There are some dark themes this time around. The toll of battling monsters all day has exarcerbated Dave’s depression to the point where if he isn’t on the verge of death, he’s staying in bed all day. John’s drug use has gotten way out of hand (just a little meth) and as for Amy? At one point she needs Flaming Hot Cheeto’s to get through the day.
But despite all this, it’s much lighter in tone than ‘Spiders.’ Although, even now, months after reading it, the implications of the ending still give me chills.
I was sure this book was called ‘What The Fuck Did I Just Read?’ but I just checked my copy and it said ‘What The Hell Did I Just Read?’
Should’ve just called it ‘Can Lovecraft Do This?’
Speaking of Cracked alumni breaking into the book writing game, I couldn’t let this list pass without mentioning Little Lost Things by Mark Hill.
I picked this up after reading one of Hill’s Cracked articles, because it was cheap and I felt like I owed him a few quid for being so consistently entertaining over the years. I didn’t actually start reading it until I was in a doctor’s waiting room, about to be called in for an appointment to determine if I was crazy or not.
I mean, more crazy than I already know I am.
I was nervous as this appointment had a lot riding on it: I could’ve gone through those doors and been laughed back into the street, fired from my job, or given a prescription for mega-drugs that drain that personality you’ve all come to love.
And despite all this pressure–I laughed out loud at the first story in ‘Little Lost Things.’ Didn’t really help my case too much. But it turns out my GP is lovely and everything was fine.
But I ended up taking my kindle with me everywhere over the summer. I wasn’t reading so much because I wasn’t super interested in anything I normally enjoyed aside from lying in bed and watching Netflix. But ‘LLT’ was the perfect book for that. I could dip into a story every few days and read it in one sitting. It felt like I was achieving something.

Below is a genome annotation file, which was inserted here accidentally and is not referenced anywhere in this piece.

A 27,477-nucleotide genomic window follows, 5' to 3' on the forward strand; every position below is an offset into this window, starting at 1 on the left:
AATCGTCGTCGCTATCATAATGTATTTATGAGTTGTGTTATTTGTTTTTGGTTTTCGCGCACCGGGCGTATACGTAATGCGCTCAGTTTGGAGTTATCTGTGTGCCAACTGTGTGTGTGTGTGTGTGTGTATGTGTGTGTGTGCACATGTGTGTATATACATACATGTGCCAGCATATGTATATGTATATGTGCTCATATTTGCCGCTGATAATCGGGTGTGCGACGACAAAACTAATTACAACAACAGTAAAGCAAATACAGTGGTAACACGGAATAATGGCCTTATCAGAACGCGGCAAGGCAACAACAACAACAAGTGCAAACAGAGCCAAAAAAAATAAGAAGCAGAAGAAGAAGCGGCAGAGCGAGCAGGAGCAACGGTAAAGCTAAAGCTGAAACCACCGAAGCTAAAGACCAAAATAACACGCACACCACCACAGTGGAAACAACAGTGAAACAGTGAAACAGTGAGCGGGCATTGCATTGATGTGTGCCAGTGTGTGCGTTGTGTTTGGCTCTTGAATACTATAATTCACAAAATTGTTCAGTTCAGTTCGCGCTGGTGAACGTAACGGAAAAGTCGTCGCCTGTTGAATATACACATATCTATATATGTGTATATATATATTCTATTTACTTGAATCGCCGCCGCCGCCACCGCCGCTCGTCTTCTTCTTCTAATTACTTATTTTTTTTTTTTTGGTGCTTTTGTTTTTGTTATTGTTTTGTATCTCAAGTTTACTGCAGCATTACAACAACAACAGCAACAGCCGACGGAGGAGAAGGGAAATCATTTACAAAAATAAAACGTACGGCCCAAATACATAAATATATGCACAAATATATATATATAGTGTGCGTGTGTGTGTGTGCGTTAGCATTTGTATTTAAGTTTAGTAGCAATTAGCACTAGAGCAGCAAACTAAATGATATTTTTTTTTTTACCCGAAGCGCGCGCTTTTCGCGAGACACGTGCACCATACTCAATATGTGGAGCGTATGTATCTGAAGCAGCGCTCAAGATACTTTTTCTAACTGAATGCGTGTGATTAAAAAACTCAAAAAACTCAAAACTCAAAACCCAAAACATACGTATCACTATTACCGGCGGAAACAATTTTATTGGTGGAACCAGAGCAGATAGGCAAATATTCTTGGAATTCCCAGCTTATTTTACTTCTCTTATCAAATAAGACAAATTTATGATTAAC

The stories themselves range from the hilarious (the first story pokes fun at cliche fantasy tropes and it is well worth picking up for that alone) to the sad, to the frightening, to the plain weird. In the introduction, Hill even states how his stories are his ‘little lost things’ stories that couldn’t find a place anywhere else.
As someone who was wondering what his place was in the world, I couldn’t have found this book at a better time. If that’s not enough; the stories in this book inspired me to get back into short stories of my own, and in turn, start up some website you might’ve heard of.
If it weren’t for me reading ‘Little Lost Things’ this website may not exist.
Actually, forget what I said. Mark Hill, you’re going down in history as the inspiration for one of mankind’s worst atrocities.
This book wound up on a lot of people’s year end lists, and for damn good reason. After the year we’ve had, pussy-grabbers in the White House, Weinstein, that distracted boyfriend meme; we could all do with a little female empowerment.
In The Power, women all over the world are discovering a long dormant power that lets them deliver electric shocks with their hands. Women are suddenly able to overpower almost any man in the world with little effort. As you can imagine, this shifts the balance of power between the genders overnight.
By itself, this is a fantastic premise for a socially relevant book; and it’s true, The Power doesn’t pull any punches in that regard. But what pushes this book over the top is the strength of it’s plot and characters. Alderman constructs this novel like a thriller with rapid twists and turns, political intrigue, and–if you’ll forgive the pun–shocks on every page.
What’s interesting is that Alderman doesn’t just immediately switch to ‘women are in charge now, and they’re much better at it, the end’ which I wouldn’t have judged her for. Her characters react to this new change in different ways. There are some women who are out for revenge on the men who’ve wronged them; others willing to protect and shelter a lone man in the middle of a riot; and still there are others who are using their newfound powers to manipulate world events for their own ends.